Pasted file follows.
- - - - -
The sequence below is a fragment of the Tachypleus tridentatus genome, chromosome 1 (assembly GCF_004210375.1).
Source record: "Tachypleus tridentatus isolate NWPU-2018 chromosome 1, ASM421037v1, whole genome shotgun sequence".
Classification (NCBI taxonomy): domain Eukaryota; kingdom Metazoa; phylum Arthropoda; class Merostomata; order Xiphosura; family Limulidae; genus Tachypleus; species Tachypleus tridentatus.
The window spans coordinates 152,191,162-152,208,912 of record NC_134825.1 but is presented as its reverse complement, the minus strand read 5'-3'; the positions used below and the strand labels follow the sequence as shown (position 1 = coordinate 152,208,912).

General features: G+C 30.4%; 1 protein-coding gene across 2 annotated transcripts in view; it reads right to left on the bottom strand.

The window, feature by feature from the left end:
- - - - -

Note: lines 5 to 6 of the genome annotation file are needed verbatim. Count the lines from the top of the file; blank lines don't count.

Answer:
General features: G+C 30.4%; 1 protein-coding gene across 2 annotated transcripts in view; it reads right to left on the bottom strand.

The window, feature by feature from the left end: